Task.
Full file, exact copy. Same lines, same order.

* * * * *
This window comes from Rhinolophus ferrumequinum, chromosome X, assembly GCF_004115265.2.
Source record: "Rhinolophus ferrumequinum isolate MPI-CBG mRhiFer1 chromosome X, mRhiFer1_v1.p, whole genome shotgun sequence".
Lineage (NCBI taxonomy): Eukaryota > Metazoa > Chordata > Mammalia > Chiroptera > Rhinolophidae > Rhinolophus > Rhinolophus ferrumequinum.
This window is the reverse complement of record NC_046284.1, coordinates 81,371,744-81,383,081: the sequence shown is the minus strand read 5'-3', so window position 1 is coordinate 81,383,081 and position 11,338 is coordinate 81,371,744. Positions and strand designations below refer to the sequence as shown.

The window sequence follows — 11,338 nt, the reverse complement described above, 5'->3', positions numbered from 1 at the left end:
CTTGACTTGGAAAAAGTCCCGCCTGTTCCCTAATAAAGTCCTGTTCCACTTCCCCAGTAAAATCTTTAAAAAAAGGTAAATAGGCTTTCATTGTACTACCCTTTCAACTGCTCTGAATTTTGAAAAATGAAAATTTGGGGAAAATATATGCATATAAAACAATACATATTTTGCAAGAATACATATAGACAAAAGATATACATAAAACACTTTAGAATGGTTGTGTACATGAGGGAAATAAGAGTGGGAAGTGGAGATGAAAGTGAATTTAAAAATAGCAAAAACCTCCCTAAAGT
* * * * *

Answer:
This window comes from Rhinolophus ferrumequinum, chromosome X, assembly GCF_004115265.2.
Source record: "Rhinolophus ferrumequinum isolate MPI-CBG mRhiFer1 chromosome X, mRhiFer1_v1.p, whole genome shotgun sequence".
Lineage (NCBI taxonomy): Eukaryota > Metazoa > Chordata > Mammalia > Chiroptera > Rhinolophidae > Rhinolophus > Rhinolophus ferrumequinum.
This window is the reverse complement of record NC_046284.1, coordinates 81,371,744-81,383,081: the sequence shown is the minus strand read 5'-3', so window position 1 is coordinate 81,383,081 and position 11,338 is coordinate 81,371,744. Positions and strand designations below refer to the sequence as shown.

The window sequence follows — 11,338 nt, the reverse complement described above, 5'->3', positions numbered from 1 at the left end:
CTTGACTTGGAAAAAGTCCCGCCTGTTCCCTAATAAAGTCCTGTTCCACTTCCCCAGTAAAATCTTTAAAAAAAGGTAAATAGGCTTTCATTGTACTACCCTTTCAACTGCTCTGAATTTTGAAAAATGAAAATTTGGGGAAAATATATGCATATAAAACAATACATATTTTGCAAGAATACATATAGACAAAAGATATACATAAAACACTTTAGAATGGTTGTGTACATGAGGGAAATAAGAGTGGGAAGTGGAGATGAAAGTGAATTTAAAAATAGCAAAAACCTCCCTAAAGT